At Airbnb, our mission is to create a world where anyone can belong anywhere, and we cannot achieve our mission without a diverse workforce. Today, we are releasing information regarding our US-based workforce and our ongoing efforts to recruit and retain employees from underrepresented communities.
As Airbnb has grown, we have improved the way we recruit and hire, including expanding recruitment efforts at Historically Black Colleges and Universities (HBCUs) and Hispanic Serving Institutions (HSIs) and implementing a “Diverse Candidate Slate” rule to ensure women and underrepresented minorities are presented on candidate slates to hiring managers for every open position.
We have also strengthened and expanded partnerships with organizations like American Indian Science and Engineering Society (AISES) and participated in events like AfroTech, Essence Festival, Grace Hopper Conference, and the League of United Latin American Citizens (LULAC) LatinX Tech Summit. We have engaged in an ongoing dialogue with Congressional Tri-Caucus leaders and signed on to the HBCU Caucus Partnership Challenge. We partnered with Stanford’s Women’s Leadership Innovation Lab to help design a fair interview process and offer unconscious bias education to employees to help ensure everyone is evaluated in a fair and unbiased way.
The data we are releasing today shows that we have made progress, but we still have a lot more work to do.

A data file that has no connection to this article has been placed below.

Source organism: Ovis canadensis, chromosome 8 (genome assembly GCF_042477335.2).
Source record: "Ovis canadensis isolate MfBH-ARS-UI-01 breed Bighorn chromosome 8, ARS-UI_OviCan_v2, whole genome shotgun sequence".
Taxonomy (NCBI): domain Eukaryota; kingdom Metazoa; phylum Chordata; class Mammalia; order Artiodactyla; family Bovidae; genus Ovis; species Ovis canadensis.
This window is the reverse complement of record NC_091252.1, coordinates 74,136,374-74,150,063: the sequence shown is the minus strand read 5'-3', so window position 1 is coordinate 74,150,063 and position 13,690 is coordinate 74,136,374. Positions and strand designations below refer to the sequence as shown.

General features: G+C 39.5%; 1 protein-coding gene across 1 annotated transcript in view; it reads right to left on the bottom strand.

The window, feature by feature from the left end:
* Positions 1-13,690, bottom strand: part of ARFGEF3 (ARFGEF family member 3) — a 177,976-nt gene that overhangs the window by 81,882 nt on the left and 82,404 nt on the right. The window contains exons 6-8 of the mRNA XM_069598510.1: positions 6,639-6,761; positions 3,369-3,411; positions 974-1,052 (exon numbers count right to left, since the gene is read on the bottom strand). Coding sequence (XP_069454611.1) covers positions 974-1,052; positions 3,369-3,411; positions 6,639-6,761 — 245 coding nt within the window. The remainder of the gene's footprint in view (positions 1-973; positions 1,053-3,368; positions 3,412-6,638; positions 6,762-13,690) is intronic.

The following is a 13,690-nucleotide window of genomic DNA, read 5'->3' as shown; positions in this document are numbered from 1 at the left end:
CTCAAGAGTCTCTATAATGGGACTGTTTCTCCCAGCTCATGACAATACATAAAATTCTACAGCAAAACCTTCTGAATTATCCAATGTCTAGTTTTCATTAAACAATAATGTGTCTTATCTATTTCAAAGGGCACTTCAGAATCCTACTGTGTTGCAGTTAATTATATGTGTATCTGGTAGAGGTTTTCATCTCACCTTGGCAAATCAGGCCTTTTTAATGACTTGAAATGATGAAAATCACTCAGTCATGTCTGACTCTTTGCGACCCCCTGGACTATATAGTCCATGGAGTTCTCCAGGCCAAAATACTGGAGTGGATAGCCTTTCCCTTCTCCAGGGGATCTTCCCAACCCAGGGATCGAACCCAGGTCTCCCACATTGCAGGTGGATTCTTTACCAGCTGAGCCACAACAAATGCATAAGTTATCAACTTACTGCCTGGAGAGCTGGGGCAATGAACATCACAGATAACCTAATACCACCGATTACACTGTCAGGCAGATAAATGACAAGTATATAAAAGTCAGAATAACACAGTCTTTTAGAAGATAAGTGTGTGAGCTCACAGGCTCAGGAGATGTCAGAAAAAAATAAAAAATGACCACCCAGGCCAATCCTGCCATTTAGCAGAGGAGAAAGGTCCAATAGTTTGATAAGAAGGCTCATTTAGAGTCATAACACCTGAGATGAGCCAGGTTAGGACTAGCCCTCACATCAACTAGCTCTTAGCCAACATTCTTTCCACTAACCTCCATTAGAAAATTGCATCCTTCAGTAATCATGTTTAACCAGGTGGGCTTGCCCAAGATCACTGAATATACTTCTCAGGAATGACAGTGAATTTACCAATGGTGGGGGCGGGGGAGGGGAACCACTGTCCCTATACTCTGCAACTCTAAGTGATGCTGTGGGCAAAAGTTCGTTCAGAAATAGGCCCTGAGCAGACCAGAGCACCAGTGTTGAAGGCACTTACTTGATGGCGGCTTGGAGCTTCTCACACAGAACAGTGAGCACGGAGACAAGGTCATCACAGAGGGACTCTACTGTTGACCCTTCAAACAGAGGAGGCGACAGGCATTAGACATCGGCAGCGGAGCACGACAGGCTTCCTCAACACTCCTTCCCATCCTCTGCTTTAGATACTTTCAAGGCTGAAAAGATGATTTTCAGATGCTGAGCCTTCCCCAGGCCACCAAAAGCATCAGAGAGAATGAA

As of January 1, 2019, 12.3 percent of Airbnb’s US-based employees came from underrepresented populations. From December 1, 2017 to January 1, 2019:
The population of US-based Black or African-American employees at Airbnb increased by 26 percent to a total of 3.5 percent.
The population of US-based Latinx employees increased by 29 percent to a total of 7.8 percent.
The population of US-based Pacific Islander employees increased by 14 percent to a total of 0.3 percent.
The population of US-based Native American employees increased by 133 percent to a total of 0.2 percent.
The population of US-based employees who identify with two or more races, including one underrepresented race is 0.5 percent.
The number of women who work at Airbnb increased by 31 percent to a total of 43.8 percent.
We want to point out that this year we have new information that has changed the way we calculate data regarding the diversity of our employees. When we last released this data, employees who identified as multi-racial could only report that they identified with “two or more races,” but not specifically which races. Employees are now able to select the races with which they identify. Any employee who identifies as African American, Latinx, Native American, or Pacific Islander – along with any other races – is counted as being from an underrepresented community. We have consulted with our employees and a range of experts who believe this calculation offers a more accurate reflection of our community.